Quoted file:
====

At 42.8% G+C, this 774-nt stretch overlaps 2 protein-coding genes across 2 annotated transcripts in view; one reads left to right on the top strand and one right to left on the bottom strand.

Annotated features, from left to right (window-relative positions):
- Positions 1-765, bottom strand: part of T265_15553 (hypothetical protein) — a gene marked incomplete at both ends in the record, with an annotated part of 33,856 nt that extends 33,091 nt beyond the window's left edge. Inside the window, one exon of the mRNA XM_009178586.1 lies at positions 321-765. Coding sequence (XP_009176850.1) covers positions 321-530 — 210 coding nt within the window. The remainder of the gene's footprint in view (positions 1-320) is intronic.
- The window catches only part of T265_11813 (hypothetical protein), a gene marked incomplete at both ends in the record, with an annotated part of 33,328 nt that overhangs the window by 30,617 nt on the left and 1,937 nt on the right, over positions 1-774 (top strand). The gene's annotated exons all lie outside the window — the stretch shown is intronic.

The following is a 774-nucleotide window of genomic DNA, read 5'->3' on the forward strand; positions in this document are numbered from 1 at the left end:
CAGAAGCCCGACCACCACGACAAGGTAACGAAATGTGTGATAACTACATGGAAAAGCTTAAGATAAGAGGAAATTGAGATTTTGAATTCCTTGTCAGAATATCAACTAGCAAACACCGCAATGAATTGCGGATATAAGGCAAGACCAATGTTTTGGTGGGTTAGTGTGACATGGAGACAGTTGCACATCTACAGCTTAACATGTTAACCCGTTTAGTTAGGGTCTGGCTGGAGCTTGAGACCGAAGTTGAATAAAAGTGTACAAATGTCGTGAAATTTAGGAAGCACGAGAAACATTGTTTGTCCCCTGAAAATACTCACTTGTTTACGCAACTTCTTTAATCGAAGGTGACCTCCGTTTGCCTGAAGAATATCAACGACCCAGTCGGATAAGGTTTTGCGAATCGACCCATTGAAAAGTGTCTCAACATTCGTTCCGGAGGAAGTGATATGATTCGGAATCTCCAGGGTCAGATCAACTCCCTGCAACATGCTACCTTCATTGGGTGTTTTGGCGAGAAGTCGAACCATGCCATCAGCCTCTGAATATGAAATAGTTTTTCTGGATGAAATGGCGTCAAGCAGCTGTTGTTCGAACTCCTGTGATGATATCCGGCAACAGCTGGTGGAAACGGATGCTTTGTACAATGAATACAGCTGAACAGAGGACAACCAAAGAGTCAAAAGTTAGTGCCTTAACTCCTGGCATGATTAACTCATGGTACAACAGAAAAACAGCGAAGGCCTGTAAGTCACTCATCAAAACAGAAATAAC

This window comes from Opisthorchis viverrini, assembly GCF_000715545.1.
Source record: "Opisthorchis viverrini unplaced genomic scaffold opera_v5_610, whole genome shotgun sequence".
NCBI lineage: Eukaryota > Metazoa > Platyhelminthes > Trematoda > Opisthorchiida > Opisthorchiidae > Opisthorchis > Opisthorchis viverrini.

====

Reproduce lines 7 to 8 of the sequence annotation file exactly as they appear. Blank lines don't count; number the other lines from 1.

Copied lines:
This window comes from Opisthorchis viverrini, assembly GCF_000715545.1.
Source record: "Opisthorchis viverrini unplaced genomic scaffold opera_v5_610, whole genome shotgun sequence".